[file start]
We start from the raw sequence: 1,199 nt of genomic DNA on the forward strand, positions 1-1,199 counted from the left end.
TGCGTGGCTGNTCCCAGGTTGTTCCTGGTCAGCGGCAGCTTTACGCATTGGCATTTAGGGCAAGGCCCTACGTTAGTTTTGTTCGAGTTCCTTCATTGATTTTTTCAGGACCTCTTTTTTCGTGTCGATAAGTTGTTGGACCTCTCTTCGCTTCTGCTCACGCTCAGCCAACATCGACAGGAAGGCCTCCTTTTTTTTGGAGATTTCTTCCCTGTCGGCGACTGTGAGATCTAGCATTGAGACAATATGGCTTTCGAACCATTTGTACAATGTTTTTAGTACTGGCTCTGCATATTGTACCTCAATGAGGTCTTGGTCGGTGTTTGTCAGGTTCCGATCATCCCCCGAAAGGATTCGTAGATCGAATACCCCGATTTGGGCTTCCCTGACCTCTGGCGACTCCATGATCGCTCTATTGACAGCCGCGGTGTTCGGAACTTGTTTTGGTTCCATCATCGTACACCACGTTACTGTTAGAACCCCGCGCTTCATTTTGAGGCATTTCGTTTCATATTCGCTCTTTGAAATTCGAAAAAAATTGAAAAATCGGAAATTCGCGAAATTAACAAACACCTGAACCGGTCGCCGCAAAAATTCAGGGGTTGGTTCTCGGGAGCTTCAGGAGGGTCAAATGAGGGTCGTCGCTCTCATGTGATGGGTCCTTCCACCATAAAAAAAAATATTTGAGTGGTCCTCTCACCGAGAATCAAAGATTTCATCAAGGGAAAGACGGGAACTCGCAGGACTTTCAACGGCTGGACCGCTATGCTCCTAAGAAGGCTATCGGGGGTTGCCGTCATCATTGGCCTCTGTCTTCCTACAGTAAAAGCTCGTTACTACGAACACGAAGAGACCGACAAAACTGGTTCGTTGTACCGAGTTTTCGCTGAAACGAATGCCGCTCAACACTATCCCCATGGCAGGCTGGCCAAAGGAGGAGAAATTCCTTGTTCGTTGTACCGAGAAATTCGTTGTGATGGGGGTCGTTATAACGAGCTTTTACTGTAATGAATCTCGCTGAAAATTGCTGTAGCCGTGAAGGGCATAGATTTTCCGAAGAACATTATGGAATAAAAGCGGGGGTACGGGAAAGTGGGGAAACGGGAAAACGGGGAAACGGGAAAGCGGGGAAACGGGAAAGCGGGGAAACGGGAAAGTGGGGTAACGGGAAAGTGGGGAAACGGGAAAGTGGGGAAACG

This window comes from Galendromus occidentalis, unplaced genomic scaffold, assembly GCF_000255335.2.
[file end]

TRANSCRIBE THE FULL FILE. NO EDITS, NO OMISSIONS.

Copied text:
We start from the raw sequence: 1,199 nt of genomic DNA on the forward strand, positions 1-1,199 counted from the left end.
TGCGTGGCTGNTCCCAGGTTGTTCCTGGTCAGCGGCAGCTTTACGCATTGGCATTTAGGGCAAGGCCCTACGTTAGTTTTGTTCGAGTTCCTTCATTGATTTTTTCAGGACCTCTTTTTTCGTGTCGATAAGTTGTTGGACCTCTCTTCGCTTCTGCTCACGCTCAGCCAACATCGACAGGAAGGCCTCCTTTTTTTTGGAGATTTCTTCCCTGTCGGCGACTGTGAGATCTAGCATTGAGACAATATGGCTTTCGAACCATTTGTACAATGTTTTTAGTACTGGCTCTGCATATTGTACCTCAATGAGGTCTTGGTCGGTGTTTGTCAGGTTCCGATCATCCCCCGAAAGGATTCGTAGATCGAATACCCCGATTTGGGCTTCCCTGACCTCTGGCGACTCCATGATCGCTCTATTGACAGCCGCGGTGTTCGGAACTTGTTTTGGTTCCATCATCGTACACCACGTTACTGTTAGAACCCCGCGCTTCATTTTGAGGCATTTCGTTTCATATTCGCTCTTTGAAATTCGAAAAAAATTGAAAAATCGGAAATTCGCGAAATTAACAAACACCTGAACCGGTCGCCGCAAAAATTCAGGGGTTGGTTCTCGGGAGCTTCAGGAGGGTCAAATGAGGGTCGTCGCTCTCATGTGATGGGTCCTTCCACCATAAAAAAAAATATTTGAGTGGTCCTCTCACCGAGAATCAAAGATTTCATCAAGGGAAAGACGGGAACTCGCAGGACTTTCAACGGCTGGACCGCTATGCTCCTAAGAAGGCTATCGGGGGTTGCCGTCATCATTGGCCTCTGTCTTCCTACAGTAAAAGCTCGTTACTACGAACACGAAGAGACCGACAAAACTGGTTCGTTGTACCGAGTTTTCGCTGAAACGAATGCCGCTCAACACTATCCCCATGGCAGGCTGGCCAAAGGAGGAGAAATTCCTTGTTCGTTGTACCGAGAAATTCGTTGTGATGGGGGTCGTTATAACGAGCTTTTACTGTAATGAATCTCGCTGAAAATTGCTGTAGCCGTGAAGGGCATAGATTTTCCGAAGAACATTATGGAATAAAAGCGGGGGTACGGGAAAGTGGGGAAACGGGAAAACGGGGAAACGGGAAAGCGGGGAAACGGGAAAGCGGGGAAACGGGAAAGTGGGGTAACGGGAAAGTGGGGAAACGGGAAAGTGGGGAAACG

This window comes from Galendromus occidentalis, unplaced genomic scaffold, assembly GCF_000255335.2.